Justin Gatlin has much to do before he can begin designing the dress, the evening gown he promised to a Miss Tennessee pageant hopeful. For now, he said, his life is all about sprinting. He wants to back up his 100-meter victory at last year's Olympics. He wants to chase the 100 world record, set last week by Jamaican Asafa Powell. He intends to perform well at this weekend's U.S. track and field championships in Carson, Calif., setting himself up for success at the world championships in August.
He is not, he said, even thinking about the dress.
Well, maybe just a little.
"It's going to be burnt orange," he said by phone from his training home in North Carolina this week, noting the reddish hue in the pageant hopeful's skin, "with a little shimmer to it."
The color and shimmer are not all Gatlin has imagined for the design he promised by October. The gown already exists in his mind, and he's eager to provide a sneak preview, so you'll have to excuse him if he gets a bit technical.
"She wanted a belt across the midsection, but she has really nice tone to her stomach, so I thought I would give her a belt but make it see-through," he said. The dress "will be slightly off of her shoulders, sliding down to the middle of her cleavage. In the back, a train will start at the top of her thigh and come down. . . . "
Gatlin -- we will interrupt him here -- is an avid artist who happens to run fast, a Brooklyn, N.Y., native who can get equally worked up over flattering designs and fast times. He didn't begin to take track seriously until his junior year of high school. As a child, he liked to stand in front of an easel holding a paintbrush and wearing a beret, his mother, Jeanette, recalled during a recent interview. His charcoal-and-ink sketches adorn a room in his parents' home in Pensacola, Fla.
Gatlin turned down scholarships from art schools in Atlanta and Fort Lauderdale, Fla., to accept a track scholarship from the University of Tennessee -- where he won six NCAA titles before turning pro after his sophomore season in 2002.
One of the biggest benefits of winning an Olympic gold? Getting an invitation to sit up front at Tommy Hilfiger's show during Fashion Week in New York.
"I like fashion," he said. "You've got to have a Plan B to fall back on. You can't run forever."
Gatlin, though, is just 23 and considered by many to be the nation's most promising track and field star. Named one of Ebony magazine's top bachelors of 2005, he is handsome, well spoken and, well, not obnoxious. As his agent, Renaldo Nehemiah, put it: "He's not like the other top sprinters. He's not brash, not abrasive -- but he's full of confidence."
That cool confidence helped Gatlin win one of the fastest and closest Olympic finals in history, finishing a thrilling race in 9.85 seconds.
"I had to prove to myself, and other people watching, that my time is now," he said. "I wanted to show people I was there for a reason."
After the Olympics, Gatlin appeared on CBS's "The Late Show With David Letterman" and a Wheaties box. He accompanied fellow sprint star Allyson Felix -- whom he describes as not his girlfriend but his confidante and sidekick -- to the Emmys. He attended a movie premiere and was a grand marshal in a parade. He bought a Porsche and a new home in Raleigh, N.C.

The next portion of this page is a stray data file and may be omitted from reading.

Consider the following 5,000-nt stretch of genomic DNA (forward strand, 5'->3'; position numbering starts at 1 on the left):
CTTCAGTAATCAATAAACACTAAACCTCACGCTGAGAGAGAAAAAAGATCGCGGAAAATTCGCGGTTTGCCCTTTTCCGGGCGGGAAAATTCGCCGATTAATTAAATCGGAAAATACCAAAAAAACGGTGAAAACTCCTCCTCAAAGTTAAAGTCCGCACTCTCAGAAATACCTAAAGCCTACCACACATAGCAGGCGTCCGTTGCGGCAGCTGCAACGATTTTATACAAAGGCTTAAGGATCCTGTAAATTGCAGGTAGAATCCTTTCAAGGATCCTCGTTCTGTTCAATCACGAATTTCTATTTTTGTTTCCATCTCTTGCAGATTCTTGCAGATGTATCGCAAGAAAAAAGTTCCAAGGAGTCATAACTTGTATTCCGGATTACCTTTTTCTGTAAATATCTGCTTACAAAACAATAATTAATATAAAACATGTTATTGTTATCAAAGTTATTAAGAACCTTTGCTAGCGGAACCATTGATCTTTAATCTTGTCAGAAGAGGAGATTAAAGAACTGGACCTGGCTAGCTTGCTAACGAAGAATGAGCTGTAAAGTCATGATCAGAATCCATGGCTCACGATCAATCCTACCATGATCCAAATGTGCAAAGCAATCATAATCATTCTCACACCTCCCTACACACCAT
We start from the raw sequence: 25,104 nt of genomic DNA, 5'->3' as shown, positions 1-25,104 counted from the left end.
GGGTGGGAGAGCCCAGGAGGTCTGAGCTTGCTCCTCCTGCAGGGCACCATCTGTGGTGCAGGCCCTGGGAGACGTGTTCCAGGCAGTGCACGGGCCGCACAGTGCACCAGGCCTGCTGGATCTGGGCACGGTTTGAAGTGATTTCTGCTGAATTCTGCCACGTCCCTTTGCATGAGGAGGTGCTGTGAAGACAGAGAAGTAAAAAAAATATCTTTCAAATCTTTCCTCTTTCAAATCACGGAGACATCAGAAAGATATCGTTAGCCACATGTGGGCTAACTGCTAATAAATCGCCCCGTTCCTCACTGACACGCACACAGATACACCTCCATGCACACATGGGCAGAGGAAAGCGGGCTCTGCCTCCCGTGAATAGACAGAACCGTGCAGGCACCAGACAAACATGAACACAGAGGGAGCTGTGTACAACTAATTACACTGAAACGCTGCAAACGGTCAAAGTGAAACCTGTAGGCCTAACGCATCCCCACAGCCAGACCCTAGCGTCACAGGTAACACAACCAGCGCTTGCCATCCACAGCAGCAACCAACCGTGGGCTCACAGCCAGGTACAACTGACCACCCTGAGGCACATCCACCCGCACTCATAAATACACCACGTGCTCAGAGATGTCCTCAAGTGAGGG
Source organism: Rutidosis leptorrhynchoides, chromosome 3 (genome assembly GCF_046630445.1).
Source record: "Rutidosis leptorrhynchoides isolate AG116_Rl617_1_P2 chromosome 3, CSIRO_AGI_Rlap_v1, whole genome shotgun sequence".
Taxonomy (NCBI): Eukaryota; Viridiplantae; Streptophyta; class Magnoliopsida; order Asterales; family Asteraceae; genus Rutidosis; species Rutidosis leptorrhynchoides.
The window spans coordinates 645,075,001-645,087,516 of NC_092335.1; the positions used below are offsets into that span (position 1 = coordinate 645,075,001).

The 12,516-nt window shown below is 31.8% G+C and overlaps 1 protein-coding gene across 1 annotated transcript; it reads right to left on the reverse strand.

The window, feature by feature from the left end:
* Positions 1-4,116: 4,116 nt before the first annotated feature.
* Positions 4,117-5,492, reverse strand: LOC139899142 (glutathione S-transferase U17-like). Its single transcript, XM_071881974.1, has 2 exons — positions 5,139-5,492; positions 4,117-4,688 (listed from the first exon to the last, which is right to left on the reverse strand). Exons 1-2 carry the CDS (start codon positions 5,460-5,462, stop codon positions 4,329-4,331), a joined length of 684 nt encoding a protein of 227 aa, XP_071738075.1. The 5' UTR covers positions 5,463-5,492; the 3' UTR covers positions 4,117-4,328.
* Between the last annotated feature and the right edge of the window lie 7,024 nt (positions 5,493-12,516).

And then, quite suddenly, his Olympic fairy tale took a wrong turn. In early February, Coach Trevor Graham and his athletes in the Sprint Capitol group -- which includes Gatlin, fellow Olympic gold medal winner Shawn Crawford and a handful of other sprinters -- were booted from their longtime training home at North Carolina State in Raleigh. School officials complained to local news outlets that Graham's group was interfering with physical education classes and that Graham had never formalized a relationship with the university.
As a result of the dispute, Sprint Capitol had no track on which to train for 21/2 months.
The group conducted halfhearted practices at an isolated end of a city park, running on a grassy field. From February to mid-April, Gatlin said, they worked in conditions that schoolboys would find dreadful.
"We couldn't run the way we wanted to run," he said.
For reasons that are unclear, it was difficult for the group to find a new training home. Gatlin said "a lot of people were wishing bad for us . . . nobody was helping us." Eventually, Nike officials and Nehemiah, who works for the McLean-based Octagon management agency, stepped in, helping the group land practice time at North Carolina Central University in nearby Durham.
"I was very concerned," Nehemiah said. "At some point, I had to get involved. . . . I thought it was a travesty that Justin Gatlin didn't have a facility to train at."
Nehemiah said he didn't lay blame but reminded Gatlin he needed to "knock on the door and say 'may I?' and 'thank you' and 'please' " -- even, Nehemiah said, if others in his training group forgot such courtesies.
Graham, reached on his cell phone, declined to do an interview.
Despite the troubles, Gatlin did get ready to run fast, posting a blazing but wind-aided time of 9.84 seconds at the Prefontaine Classic in Eugene, Ore., on June 4. There, he topped Powell, who set the world record (9.77) 10 days later. That development, somewhat surprising so early in the outdoor season, tantalized Gatlin.
"Either it can break your heart or motivate you more," he said. "It motivates me more to step up and do what I have to do, because I think the world record should be brought back to America.
"I've always dreamed of having the world record, and I think the best time for me [to do it] is coming off of an Olympic year."
After chasing that record, and only after, will Gatlin dive back into work on the dress.